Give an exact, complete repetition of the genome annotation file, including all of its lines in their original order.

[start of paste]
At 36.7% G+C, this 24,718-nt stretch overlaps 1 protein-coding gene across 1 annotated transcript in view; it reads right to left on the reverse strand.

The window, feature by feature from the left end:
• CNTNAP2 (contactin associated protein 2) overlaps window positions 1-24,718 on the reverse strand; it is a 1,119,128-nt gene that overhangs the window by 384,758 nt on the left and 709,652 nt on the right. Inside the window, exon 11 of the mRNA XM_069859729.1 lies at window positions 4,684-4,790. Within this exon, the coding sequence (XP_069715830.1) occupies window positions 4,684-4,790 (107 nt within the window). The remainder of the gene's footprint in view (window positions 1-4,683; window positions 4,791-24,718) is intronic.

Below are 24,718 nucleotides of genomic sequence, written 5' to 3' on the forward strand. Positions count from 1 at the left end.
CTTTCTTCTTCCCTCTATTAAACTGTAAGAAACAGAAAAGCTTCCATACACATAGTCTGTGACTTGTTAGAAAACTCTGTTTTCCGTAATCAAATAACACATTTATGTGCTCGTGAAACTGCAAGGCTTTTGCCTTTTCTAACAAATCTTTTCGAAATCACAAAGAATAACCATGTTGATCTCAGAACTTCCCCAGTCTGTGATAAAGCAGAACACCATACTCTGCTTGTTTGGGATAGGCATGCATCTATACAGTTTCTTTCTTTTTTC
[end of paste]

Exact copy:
At 36.7% G+C, this 24,718-nt stretch overlaps 1 protein-coding gene across 1 annotated transcript in view; it reads right to left on the reverse strand.

The window, feature by feature from the left end:
• CNTNAP2 (contactin associated protein 2) overlaps window positions 1-24,718 on the reverse strand; it is a 1,119,128-nt gene that overhangs the window by 384,758 nt on the left and 709,652 nt on the right. Inside the window, exon 11 of the mRNA XM_069859729.1 lies at window positions 4,684-4,790. Within this exon, the coding sequence (XP_069715830.1) occupies window positions 4,684-4,790 (107 nt within the window). The remainder of the gene's footprint in view (window positions 1-4,683; window positions 4,791-24,718) is intronic.

Below are 24,718 nucleotides of genomic sequence, written 5' to 3' on the forward strand. Positions count from 1 at the left end.
CTTTCTTCTTCCCTCTATTAAACTGTAAGAAACAGAAAAGCTTCCATACACATAGTCTGTGACTTGTTAGAAAACTCTGTTTTCCGTAATCAAATAACACATTTATGTGCTCGTGAAACTGCAAGGCTTTTGCCTTTTCTAACAAATCTTTTCGAAATCACAAAGAATAACCATGTTGATCTCAGAACTTCCCCAGTCTGTGATAAAGCAGAACACCATACTCTGCTTGTTTGGGATAGGCATGCATCTATACAGTTTCTTTCTTTTTTC